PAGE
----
Mojahedin’s flag, which is both Marxist (sickle and star), militant (weapon) and Islamic (Quran verse at the top)

It is well-known that Iran is in the midst of a vast revolution. However, what is less known is the concurrent extensive conflict occurring among various exiled opposition groups. Notably, one such group, the Mojahedin, an organization with a long history of violence and terrorism, has subtly threatened me. Before I delve into this, it’s necessary to provide a brief historical context for readers.

The Islamic Revolution unfolded across Iran in 1979, led by Rohollah Khomeini and supported by all groups opposing the Shah and the Iranian monarchy. Following mass executions of the Shah’s supporters, Khomeini turned against his own supporters, refusing to share power.

Three major groups of opponents to the Islamic Republic of Iran exist in exile today: (1) Iranian monarchists advocating for a restored constitutional monarchy in Iran, (2) Iranian communists desiring a communist Iran, and (3) the Mojahedin, a Marxist-Islamic organization. This article will focus on the third group, the Mojahedin.

The Mojahedin

The Mojahedin, officially known as the “People’s Mojahedin Organization of Iran” (PMOI) or “Mojahedin-e Khalgh” (MEK) in Farsi, was founded in the 1970s to wage armed warfare against the imperial government. They conducted numerous terrorist attacks, killing civilians and Americans working in Iran.

With the establishment of the Islamic Republic, the MEK, under the leadership of Masoud Rajavi, continued supporting terrorism (Picture to the left: Masoud Rajavi and Yaser Arafat in Tehran after the victory of the Islamic revolution). After Khomeini’s refusal to share power, the MEK went into opposition and were eventually forced out of Iran. They sought refuge in Baghdad, Iraq, with Saddam Hussein, who armed the MEK and launched joint attacks against Iran. The MEK also aided Saddam in suppressing his opposition.

After Saddam’s downfall, the MEK was ousted from Iraq and currently resides in Tirana, Albania. Their current leader is Maryam Rajavi, Masoud Rajavi’s wife, who has self-appointed herself as Iran’s president-in-exile. Masoud Rajavi, missing since 2003, was considered a sort of “spiritual leader”. The MEK has remained silent about his disappearance.´ Interestingly, before marrying Masoud Rajavi in ​​1985, Maryam Rajavi was married to a high-ranking member of the MEK, Mehdi Abrishamchi. In an official ceremony, Abrichamchi handed over Maryam to Masoud.

The group’s history of violence and terror, their extensive support for Khomeini and Saddam, their cult-like behavior, and their unique blend of Marxism and Islamism have rendered them deeply unpopular among Iranians. The MEK’s reported involvement in torture, forced sterilization, and sexual abuse has further fueled widespread opposition..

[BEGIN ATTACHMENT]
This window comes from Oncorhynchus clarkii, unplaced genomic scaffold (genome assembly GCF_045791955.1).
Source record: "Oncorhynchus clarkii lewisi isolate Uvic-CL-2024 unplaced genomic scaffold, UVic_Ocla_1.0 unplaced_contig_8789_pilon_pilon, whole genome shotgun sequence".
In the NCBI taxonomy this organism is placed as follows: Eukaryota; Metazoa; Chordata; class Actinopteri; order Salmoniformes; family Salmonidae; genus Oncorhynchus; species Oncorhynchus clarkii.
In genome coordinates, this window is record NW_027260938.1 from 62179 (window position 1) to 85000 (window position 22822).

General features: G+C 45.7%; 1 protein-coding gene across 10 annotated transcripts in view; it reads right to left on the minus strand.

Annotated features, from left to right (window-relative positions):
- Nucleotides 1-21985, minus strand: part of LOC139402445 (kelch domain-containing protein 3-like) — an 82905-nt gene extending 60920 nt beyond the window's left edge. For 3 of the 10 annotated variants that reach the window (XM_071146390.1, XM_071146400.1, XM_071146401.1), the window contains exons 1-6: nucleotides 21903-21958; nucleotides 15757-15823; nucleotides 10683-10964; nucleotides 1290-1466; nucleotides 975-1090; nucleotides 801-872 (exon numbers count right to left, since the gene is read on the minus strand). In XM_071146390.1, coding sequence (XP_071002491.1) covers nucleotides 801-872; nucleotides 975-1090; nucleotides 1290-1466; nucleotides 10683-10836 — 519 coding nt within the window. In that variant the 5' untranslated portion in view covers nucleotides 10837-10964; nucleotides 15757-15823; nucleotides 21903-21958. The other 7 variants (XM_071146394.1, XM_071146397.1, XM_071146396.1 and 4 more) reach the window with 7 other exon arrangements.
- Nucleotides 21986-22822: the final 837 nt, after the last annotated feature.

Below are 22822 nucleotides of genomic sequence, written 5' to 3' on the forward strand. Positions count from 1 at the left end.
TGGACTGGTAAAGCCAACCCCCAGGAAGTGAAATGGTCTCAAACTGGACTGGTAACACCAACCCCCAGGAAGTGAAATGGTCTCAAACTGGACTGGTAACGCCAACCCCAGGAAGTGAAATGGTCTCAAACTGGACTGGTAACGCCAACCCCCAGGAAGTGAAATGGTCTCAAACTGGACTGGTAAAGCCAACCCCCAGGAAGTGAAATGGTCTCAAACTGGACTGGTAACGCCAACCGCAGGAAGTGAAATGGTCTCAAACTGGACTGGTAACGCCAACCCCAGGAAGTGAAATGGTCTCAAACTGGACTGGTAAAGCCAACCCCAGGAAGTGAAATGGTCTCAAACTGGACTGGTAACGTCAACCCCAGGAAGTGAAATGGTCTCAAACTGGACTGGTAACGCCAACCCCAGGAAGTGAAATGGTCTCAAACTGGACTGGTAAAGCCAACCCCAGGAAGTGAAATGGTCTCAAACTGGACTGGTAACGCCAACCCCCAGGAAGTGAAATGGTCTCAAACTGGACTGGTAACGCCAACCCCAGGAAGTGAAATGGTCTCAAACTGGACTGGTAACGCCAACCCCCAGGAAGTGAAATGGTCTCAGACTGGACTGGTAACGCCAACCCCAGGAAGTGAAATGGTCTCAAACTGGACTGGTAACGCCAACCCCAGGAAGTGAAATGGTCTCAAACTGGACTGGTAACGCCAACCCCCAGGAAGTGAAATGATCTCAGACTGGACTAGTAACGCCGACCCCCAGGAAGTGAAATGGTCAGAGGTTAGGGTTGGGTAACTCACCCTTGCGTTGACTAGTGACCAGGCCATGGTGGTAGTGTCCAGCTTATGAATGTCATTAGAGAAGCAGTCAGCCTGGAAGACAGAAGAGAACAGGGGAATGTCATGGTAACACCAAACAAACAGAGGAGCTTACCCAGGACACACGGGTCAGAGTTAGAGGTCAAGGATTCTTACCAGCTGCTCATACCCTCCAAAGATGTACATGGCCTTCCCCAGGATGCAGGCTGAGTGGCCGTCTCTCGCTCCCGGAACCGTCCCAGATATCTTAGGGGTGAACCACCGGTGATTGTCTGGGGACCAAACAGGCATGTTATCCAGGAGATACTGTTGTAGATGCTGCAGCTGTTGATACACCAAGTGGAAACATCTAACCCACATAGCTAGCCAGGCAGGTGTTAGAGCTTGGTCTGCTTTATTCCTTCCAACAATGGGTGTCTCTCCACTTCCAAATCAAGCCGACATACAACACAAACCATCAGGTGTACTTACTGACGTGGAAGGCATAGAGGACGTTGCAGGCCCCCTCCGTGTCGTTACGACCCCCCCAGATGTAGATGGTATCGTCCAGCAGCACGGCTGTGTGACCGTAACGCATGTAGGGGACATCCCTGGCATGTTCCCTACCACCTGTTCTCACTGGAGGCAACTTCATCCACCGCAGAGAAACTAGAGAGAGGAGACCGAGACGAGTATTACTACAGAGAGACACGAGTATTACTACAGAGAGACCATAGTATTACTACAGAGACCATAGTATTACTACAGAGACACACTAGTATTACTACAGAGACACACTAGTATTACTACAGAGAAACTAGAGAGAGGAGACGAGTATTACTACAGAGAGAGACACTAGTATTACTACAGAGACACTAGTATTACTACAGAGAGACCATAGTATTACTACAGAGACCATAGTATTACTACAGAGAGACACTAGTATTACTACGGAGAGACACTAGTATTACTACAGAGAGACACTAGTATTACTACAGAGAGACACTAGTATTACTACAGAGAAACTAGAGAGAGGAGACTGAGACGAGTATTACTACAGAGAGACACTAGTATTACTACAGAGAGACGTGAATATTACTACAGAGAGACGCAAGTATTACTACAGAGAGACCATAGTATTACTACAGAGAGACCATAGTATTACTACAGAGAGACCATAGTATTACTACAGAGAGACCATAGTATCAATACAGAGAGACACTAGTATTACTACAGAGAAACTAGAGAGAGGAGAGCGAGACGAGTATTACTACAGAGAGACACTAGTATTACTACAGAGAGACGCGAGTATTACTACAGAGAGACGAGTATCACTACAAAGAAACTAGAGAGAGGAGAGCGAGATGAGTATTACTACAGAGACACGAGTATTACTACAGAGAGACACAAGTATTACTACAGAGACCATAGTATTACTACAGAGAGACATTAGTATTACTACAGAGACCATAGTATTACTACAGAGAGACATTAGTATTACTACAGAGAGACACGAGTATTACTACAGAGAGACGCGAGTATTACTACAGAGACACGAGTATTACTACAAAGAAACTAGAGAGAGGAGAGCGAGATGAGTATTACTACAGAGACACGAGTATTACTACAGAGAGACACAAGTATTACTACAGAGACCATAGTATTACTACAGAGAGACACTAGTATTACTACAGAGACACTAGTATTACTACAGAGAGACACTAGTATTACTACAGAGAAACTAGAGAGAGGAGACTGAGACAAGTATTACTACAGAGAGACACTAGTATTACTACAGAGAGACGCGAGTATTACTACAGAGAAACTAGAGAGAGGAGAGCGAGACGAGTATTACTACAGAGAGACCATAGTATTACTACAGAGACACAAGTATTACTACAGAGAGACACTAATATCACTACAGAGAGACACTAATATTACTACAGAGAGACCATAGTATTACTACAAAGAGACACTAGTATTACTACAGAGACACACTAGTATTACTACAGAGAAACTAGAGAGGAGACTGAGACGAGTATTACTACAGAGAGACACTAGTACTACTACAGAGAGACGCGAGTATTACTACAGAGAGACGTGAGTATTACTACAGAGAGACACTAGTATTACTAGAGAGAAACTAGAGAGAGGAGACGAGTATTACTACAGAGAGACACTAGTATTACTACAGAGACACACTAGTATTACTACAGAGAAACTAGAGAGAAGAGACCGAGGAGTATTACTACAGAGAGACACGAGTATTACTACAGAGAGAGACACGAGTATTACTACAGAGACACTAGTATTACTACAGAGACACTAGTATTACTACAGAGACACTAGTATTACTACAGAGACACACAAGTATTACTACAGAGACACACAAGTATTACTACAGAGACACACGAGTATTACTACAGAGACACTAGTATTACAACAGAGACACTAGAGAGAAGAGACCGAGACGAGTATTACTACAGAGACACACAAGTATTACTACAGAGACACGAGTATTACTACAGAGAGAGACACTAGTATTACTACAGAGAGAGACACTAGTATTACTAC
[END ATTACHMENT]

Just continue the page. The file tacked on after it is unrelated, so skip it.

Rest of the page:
The threat against me

On November 8, I posted a tweet in Farsi (see below).

“Many times I have heard people say, is there anything worse than the Islamic Republic? My countrymen, my sisters, my brothers… do not doubt that there is worse: Maryam Rajavi and the Mojahedin cult.”

A user with an anonymous Twitter account replied with a picture of me and an unsettling comment (translation below):

“Who pissed on this bastard from the Amar base?”

The Amar base or more correct, Ammar Cyber ​​Headquarters, is an organization founded by the Islamic regime in Iran to, among other things, conduct cyber activities against the Iranian opposition.

So for so good. This is however when it gets very uncomfortable. One of the Mojahedin members living in Hamburg, Germany, writes the following (see below) in response to the previous tweet. Translation:

“He resembles to the executed Lajevardi. Even Lajevardi had a spot on his head, however, after being shot by the young hero.”

The individual compared my birthmark to the bullet wound inflicted on Assadollah Lajevardi, a hard-line Islamist and former Mojahedin member turned prosecutor and head of the notorious Evin prison, who was assassinated by the Mojahedin in 1988. The insinuation is clear and alarming.

I’m sharing this for the first time to shed light on the challenging situation many exiled Iranians face. Not only are we threatened, murdered, and harassed by the Islamic Republic and its embassies abroad, but even segments of the fundamentalist opposition to the regime resort to similar methods.

As the situation in Iran intensifies, so too will these tensions. It appears the democratic opposition will be forced to fight on two fronts: against the regime in Iran and against the fundamentalist Mojahedin.

The header image depicts members of the Mojahedin in their base, where veiling is compulsory.